"I'm Somewhat...": Australia Head Coach On Brendon McCullum's Comment Post Jonny Bairstow Dismissal
Australia head coach Andrew McDonald has reacted to the comment made by his England counterpart Brendon McCullum following Jonny Bairstow's controversial run-out.
Australia head coach Andrew McDonald is "disappointed" by his England counterpart Brendon McCullum's comments following Jonny Bairstow's controversial stumping that has become a flash point of the Ashes series. After the second Test, which England lost by 43 runs, McCullum said the dismissal -- which was followed by a heated argument between few MCC members and Australian openers Usman Khawaja and David Warner -- will impact the relations between the two teams. "I can't imagine we'll be having a beer any time soon. From our point of view, we've got three Test matches to try and land some blows and try and win the Ashes and that's where our focus will be," the England red-ball coach said on Sunday.
McDonald, however, was not pleased with the former New Zealand skipper's attitude.
"I haven't spoken to him. I've heard that comment for the first time, and I'm somewhat disappointed by that," McDonald told reporters on Monday.
After ducking a slow bouncer from Cameron Green, Bairstow had immediately left his crease to have a chat with Ben Stokes in the middle, believing that the ball was 'dead'.
However, wicketkeeper Alex Carey played within the rules and broke the stumps and third umpire Marais Erasmus gave a decision in favour of Australia.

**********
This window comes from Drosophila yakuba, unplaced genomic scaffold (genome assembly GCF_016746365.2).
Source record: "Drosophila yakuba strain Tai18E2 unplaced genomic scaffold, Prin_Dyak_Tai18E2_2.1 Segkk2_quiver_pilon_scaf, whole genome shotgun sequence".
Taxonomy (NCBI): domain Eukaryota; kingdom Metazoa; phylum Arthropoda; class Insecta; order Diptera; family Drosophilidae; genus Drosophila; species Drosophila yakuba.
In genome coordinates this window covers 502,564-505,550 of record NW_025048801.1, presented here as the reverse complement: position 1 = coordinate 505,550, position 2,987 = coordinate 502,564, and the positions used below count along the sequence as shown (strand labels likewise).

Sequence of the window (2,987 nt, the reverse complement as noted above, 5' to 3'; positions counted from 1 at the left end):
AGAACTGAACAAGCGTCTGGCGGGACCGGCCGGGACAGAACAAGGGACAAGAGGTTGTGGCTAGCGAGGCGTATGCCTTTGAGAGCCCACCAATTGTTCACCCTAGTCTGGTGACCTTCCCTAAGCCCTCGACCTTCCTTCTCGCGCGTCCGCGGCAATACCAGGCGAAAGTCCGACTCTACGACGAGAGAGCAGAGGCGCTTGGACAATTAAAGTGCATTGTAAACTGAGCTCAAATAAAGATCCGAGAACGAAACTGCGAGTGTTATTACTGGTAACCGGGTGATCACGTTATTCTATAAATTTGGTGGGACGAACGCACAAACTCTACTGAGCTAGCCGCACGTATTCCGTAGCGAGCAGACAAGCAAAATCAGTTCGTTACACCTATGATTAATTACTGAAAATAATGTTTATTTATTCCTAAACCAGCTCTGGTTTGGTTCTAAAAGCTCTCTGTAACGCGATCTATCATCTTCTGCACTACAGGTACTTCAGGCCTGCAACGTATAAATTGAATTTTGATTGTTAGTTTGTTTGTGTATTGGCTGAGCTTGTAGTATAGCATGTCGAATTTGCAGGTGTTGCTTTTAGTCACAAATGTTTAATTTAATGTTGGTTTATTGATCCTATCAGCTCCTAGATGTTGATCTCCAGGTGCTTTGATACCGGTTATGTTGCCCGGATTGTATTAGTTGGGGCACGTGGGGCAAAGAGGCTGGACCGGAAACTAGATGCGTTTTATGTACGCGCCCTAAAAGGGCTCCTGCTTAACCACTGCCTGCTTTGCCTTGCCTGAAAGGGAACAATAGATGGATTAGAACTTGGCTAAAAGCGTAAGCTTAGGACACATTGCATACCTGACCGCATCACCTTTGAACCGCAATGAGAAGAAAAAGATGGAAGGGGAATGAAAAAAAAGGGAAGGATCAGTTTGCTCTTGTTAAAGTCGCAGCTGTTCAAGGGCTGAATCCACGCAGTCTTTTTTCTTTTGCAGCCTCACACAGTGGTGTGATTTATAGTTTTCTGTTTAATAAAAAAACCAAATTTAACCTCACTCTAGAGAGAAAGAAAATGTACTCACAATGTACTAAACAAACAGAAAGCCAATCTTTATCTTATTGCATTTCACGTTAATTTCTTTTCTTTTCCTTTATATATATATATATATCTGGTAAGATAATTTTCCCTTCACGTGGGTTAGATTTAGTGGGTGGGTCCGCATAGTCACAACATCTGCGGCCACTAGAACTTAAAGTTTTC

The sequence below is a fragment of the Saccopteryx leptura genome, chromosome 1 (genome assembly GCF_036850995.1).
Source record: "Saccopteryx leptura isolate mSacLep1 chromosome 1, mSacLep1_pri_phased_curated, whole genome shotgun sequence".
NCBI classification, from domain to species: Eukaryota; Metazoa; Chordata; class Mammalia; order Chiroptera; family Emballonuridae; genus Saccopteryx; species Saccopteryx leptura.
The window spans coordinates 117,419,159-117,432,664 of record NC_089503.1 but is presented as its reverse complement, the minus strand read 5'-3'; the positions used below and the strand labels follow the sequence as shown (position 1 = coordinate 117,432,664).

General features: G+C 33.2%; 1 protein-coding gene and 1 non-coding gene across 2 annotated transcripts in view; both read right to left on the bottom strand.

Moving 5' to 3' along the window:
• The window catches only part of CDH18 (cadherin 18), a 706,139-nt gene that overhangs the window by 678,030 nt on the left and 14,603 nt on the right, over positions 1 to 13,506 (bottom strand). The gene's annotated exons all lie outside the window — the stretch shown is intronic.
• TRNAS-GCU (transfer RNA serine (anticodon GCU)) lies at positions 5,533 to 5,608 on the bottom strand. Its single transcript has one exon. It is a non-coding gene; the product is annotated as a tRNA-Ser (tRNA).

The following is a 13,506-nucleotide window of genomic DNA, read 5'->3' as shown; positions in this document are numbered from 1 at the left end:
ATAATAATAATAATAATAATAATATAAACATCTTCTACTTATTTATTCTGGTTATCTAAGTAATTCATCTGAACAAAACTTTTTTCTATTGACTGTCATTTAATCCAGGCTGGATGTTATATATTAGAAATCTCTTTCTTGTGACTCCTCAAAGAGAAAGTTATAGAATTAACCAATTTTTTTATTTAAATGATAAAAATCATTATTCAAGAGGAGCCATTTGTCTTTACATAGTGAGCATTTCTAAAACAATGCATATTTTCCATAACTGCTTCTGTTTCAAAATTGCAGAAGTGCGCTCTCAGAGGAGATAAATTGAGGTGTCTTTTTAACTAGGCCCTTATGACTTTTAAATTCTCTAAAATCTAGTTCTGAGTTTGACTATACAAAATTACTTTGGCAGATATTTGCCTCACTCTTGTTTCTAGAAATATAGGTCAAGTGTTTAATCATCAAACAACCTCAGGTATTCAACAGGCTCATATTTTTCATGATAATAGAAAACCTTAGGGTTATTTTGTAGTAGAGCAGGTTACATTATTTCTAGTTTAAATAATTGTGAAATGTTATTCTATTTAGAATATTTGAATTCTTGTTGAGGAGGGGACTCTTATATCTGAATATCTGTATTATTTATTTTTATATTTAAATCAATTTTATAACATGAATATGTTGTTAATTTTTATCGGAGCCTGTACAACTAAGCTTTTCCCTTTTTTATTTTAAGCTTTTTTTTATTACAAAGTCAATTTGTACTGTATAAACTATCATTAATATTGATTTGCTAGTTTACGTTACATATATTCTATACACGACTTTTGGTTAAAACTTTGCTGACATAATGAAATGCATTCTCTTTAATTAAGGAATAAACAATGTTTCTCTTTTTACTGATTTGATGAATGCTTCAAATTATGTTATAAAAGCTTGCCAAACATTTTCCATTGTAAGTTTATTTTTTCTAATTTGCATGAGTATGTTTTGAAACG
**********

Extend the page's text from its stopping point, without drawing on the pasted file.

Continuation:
Baristow's dismissal has opened a debate with the likes of McCullum and England skipper Stokes saying it was not in the spirit of the game.
The MCC's Laws of Cricket 20.1.2 state: "The ball shall be considered to be dead when it is clear to the bowler's end umpire that the fielding side and both batters at the wicket have ceased to regard it as in play." "There's no doubt when a player is leaving their crease or leaving their ground at certain periods of time that you take that opportunity," McDonald said.
"I think Pat relayed that in the after-match that there was some conversation around Jonny leaving the crease and Alex Carey took that opportunity and the ball's still live in our minds." "It got sent upstairs and ultimately, the officiating third umpire decides it's out, it's within the laws of the game. So yeah, I don't see too many issues with it, to be perfectly honest," he added.
For McDonald, it was like any other form of dismissal.
"It's with every player. It's like when a player is running down the wicket to Nathan Lyon, does he take the opportunity to fire a ball down leg side because he's leaving his crease?" McDonald said.
"There's no doubt about that. You see a run-out opportunity at point, you throw at the bowler's end. And luckily, Marnus actually hit the stumps when (Ben) Duckett was on his way to 100. So he took that opportunity, thought he was out of his ground.
"So yeah, I think anytime that a player leaves their ground, you take that opportunity.
"I think the deliberation that potentially was being discussed out there was the fact that whether it was called over or not, I think that's where sort of Ben (Stokes) was discussing with the players out on the field.
"But any of these events are always going to polarise opinion. We saw it on day four with the (Mitchell Starc) catch as well. Some people thought it was out, some people thought it was not out.
"So, these types of events are interpreted as part of the laws. And sometimes not everyone agrees with it." PTI APA AH AH
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